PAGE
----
JEAN LAFITTE, La. — Getting her 7-year-old son to school used to be easy, but for Talia Matherne, it’s been a headache for almost a year now.
“My little boy has always gone to school here,” Matherne said. “It’s frustrating. These kids want to be back in their school. All these kids do.”
Her son won’t enter second grade this year at his Jean Lafitte school, Leo Kerner Elementary. Damage from Hurricane Ida still has it closed. Fisher Middle-High School next door is also close for the same reason.
That means, just like last year after the storm, all those students will again go to either Harry S. Truman School or John Ehret High School in Marrero.
“It interrupts every child’s education. They have a longer bus ride, takes longer to get home in the afternoons,” Matherne said. “They don’t get home until 4 or 4:15 sometimes.”
What use to be a five-minute trip to and from school, can now take up to 30 minutes. As a working parent, Matherne says late buses add to the frustration.
“There’s times I’ve had to leave my child with my neighbor to get to work on time,” Matherne said.
According to the school district, Kerner Elementary needs electrical work and is expected to reopen early next year. There’s no reopening date for Fisher. The district is waiting on specifications from an architect before deciding whether to repair it or replace it.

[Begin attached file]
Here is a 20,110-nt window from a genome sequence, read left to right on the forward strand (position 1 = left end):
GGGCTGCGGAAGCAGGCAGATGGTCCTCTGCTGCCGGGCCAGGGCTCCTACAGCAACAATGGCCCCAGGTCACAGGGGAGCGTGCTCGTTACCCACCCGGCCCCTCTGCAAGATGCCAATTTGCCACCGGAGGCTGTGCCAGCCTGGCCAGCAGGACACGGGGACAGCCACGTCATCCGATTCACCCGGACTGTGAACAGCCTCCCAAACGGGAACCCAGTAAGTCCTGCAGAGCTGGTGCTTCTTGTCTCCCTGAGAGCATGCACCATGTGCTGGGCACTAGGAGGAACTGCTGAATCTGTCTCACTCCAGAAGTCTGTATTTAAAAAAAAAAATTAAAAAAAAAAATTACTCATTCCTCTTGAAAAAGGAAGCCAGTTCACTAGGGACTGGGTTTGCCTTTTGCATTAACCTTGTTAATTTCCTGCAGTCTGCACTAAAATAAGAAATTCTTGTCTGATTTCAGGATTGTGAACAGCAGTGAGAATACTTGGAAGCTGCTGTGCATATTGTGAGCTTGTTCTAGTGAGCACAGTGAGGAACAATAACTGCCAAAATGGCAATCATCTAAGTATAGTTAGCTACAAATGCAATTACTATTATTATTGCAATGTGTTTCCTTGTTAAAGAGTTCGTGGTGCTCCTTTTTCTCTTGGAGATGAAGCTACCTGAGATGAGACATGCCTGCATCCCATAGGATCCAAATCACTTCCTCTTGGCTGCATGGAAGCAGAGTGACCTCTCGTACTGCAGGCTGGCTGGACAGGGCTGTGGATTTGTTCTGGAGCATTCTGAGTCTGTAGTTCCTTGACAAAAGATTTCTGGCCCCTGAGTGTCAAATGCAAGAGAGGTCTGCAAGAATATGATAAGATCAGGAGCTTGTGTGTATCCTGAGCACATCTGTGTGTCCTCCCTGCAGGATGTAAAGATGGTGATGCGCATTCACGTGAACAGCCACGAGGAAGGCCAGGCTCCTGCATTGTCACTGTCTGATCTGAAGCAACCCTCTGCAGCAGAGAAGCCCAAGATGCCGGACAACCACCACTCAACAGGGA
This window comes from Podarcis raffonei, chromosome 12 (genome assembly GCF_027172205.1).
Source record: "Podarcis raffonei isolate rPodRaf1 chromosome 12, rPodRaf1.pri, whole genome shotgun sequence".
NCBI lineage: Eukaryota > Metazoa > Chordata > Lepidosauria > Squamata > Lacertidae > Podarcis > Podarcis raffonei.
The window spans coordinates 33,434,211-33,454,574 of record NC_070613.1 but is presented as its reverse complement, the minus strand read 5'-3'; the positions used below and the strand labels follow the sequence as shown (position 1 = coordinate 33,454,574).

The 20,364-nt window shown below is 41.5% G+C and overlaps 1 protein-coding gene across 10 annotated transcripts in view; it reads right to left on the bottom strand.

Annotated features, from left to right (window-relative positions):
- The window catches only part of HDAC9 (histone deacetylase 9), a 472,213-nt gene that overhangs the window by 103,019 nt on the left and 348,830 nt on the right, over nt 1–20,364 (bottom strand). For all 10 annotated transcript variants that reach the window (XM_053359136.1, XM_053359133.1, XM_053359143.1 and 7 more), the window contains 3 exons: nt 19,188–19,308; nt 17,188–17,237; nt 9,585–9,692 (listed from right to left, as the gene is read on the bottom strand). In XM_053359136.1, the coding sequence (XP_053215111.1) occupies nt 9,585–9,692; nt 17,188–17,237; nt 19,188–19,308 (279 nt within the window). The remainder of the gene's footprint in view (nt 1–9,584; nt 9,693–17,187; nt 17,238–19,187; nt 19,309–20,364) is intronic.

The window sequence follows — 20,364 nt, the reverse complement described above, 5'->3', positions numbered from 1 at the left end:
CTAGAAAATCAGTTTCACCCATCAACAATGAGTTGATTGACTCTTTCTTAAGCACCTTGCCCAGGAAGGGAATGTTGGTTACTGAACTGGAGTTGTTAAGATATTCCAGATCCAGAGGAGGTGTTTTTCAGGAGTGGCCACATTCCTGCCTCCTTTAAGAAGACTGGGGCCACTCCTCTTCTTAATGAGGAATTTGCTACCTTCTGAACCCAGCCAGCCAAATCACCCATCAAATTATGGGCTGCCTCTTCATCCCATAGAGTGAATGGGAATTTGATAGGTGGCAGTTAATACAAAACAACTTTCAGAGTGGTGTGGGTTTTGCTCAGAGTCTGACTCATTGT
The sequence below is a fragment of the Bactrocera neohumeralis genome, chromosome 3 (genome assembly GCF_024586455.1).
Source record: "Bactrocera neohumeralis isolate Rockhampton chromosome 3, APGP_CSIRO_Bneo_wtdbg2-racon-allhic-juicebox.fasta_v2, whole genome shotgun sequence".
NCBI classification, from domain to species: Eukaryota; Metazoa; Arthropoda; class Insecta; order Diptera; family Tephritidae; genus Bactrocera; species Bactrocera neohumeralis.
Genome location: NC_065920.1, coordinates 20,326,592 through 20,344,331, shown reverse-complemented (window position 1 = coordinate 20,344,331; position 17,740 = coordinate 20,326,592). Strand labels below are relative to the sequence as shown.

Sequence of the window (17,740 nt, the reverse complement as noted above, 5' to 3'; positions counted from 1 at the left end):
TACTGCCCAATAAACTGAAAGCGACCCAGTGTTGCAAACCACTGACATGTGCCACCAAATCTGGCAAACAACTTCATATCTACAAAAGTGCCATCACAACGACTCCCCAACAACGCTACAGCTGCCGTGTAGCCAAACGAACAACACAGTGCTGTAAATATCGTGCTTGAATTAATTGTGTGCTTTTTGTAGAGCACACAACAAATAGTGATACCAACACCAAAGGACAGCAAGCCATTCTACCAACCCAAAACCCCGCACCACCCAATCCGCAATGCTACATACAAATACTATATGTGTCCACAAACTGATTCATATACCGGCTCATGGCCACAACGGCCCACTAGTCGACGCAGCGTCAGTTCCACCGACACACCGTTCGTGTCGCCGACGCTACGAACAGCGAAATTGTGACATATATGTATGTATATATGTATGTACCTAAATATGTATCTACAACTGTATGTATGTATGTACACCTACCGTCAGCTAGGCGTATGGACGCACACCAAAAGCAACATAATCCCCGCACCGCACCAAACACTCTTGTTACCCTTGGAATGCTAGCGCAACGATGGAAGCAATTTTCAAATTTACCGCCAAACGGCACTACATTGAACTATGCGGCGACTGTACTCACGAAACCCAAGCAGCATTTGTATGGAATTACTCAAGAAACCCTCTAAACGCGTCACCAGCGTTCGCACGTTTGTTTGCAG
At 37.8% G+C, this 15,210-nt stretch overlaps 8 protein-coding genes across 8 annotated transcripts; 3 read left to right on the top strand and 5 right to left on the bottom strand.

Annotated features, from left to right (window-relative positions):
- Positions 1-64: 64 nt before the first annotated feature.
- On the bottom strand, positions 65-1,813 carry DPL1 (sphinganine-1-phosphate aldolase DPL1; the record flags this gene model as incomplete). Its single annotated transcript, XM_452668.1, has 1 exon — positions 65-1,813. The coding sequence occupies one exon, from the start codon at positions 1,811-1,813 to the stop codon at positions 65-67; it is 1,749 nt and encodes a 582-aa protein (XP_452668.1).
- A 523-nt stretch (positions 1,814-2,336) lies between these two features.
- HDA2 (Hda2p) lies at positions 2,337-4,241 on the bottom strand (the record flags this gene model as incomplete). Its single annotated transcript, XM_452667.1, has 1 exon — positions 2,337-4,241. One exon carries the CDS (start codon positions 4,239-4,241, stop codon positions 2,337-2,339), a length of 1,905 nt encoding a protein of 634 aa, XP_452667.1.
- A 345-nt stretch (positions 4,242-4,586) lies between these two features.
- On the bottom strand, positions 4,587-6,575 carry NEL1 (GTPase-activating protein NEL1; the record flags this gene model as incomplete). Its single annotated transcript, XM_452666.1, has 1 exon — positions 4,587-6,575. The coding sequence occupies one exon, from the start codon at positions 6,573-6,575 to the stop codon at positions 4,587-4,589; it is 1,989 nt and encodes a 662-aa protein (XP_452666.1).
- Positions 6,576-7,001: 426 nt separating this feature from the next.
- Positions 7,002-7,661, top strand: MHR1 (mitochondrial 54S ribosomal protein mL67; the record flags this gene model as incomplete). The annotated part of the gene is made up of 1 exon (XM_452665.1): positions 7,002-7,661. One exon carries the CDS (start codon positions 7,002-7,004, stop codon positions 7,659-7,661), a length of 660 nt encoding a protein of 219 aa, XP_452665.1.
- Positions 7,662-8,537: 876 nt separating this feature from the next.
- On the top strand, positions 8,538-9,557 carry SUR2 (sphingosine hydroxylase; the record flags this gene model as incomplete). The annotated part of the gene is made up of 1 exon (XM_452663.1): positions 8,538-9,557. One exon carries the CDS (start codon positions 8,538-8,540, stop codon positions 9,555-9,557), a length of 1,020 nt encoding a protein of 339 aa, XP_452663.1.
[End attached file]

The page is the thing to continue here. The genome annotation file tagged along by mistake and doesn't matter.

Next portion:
“They deserve to have a school. It’s been 11 months. Nothing has been done,” Jean Lafitte Councilwoman Christy Creppel said.
Creppel says she’s aggravated it’s taking so long for a big part of this community to return.
“There’s no reason not to have portable buildings hooked up in Lafitte for these children to go to school here so it’s less on the parents, it’s less travel on the children,” Creppel said. “It just seems like they’ve forgotten about the school system down here.”
A statement to Eyewitness News from JP Schools reads, in part, “While progress is being made, we appreciate the patience and flexibility of our students, families and staff as we focus on long-term recovery efforts.”
Those recovery efforts just aren’t happening quickly enough for folks in the community.
“It’s been here for a year. Why haven’t you done anything,” Matherne said. “Everybody is frustrated and it’s unfair. Grand Isle is already open and we’re still sitting here.”
The Jefferson Parish School District created a website and an oversight committee to keep folks updated. School Starts Aug. 8.
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